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Our View: The phenomenon of ‘apolitical politicians’

Υπουργός Οικονομικών – Δηλώσεις //
Former finance minister Constantinos Petrides

Former finance minister Constantinos Petrides made a name for himself as a politician, who did not mince his words, always expressing his views in a clear and forthright way, regardless of whom he might anger. He was one of the very few politicians who did not follow the trend of telling people what they wanted to hear in order to boost his popularity, nor did he shy away from expressing a view about a policy issue that might have incurred a personal political cost.

Such politicians seem to have become an endangered species in Cyprus, especially after the phenomenal success of Nikos Christodoulides who was elected president by avoiding political confrontation at all costs and never expressing a clear political position on anything. He relied on platitudes that nobody could disagree with and maintaining that he was in constant in dialogue with citizens to hear what they wanted. It is a funny kind of leadership, but he won the elections with this political formula.

In preview of an interview that will be published on Sunday in Omicron magazine, Petrides spoke about the “apolitical politicians, who have their public image as their priority.” This was seen as a dig at the new Disy chief, House President Annita Demetriou, who has appeared to have adopted the president’s political style, after her election, and a deputy issued an announcement on behalf of party officials, urging members to avoid moves and statements that questioned the new leadership.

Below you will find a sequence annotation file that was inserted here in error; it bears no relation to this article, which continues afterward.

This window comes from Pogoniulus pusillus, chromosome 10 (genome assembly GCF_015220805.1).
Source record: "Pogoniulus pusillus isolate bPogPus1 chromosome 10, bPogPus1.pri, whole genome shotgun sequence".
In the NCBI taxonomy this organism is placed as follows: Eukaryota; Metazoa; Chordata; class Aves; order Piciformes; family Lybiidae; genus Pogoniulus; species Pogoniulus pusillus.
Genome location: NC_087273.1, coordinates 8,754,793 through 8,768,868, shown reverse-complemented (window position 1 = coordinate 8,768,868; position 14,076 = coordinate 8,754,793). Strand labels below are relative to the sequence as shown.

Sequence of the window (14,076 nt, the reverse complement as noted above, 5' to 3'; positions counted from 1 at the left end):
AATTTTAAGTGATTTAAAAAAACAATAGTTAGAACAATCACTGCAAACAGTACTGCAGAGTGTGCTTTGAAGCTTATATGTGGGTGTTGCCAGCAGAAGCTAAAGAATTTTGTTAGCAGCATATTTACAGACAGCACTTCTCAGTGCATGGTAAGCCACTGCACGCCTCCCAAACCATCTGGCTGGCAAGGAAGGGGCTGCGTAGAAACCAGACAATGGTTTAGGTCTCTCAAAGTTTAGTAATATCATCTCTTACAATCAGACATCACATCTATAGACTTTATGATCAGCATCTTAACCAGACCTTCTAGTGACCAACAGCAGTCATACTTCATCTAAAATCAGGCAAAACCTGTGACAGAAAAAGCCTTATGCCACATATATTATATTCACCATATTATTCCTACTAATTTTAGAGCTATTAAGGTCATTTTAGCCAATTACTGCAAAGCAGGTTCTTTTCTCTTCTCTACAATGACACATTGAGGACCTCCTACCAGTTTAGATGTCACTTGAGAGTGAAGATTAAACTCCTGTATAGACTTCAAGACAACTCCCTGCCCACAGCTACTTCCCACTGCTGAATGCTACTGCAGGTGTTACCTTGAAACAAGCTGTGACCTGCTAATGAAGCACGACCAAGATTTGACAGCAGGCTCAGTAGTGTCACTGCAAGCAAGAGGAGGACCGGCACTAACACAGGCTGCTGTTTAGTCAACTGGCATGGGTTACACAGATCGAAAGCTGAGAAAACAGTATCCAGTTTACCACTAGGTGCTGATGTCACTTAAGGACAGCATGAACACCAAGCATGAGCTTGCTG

Surely a party member has the right to criticise the new leadership if they believe the party is moving in the wrong direction, having nothing to offer other than “dialogue with citizens” and “healing the wounds” caused by the election. Disy, the island’s biggest party, is in danger of becoming another apolitical grouping, all things to all people, in order to safeguard its unity, while ignoring the need for a party that offers an alternative to a government committed exclusively to populism.

As Petrides, pointed out in the interview, there is a large group of people “who believe in something very important in politics – rationalism – whether this relates to the economy, the Cyprus issue or anything else that runs counter to populism and demagoguery.” There is no party representing this group, who may belong to the Right, the Centre or be social democrats and Disy should be targeting them instead of adopting the platitudinous politics of populism that the president has made the norm.

And it is a good thing Petrides has pointed this out. The Disy leadership needs to be questioned and challenged if it appears to be making the wrong choices. It is the duty of its members to do this.

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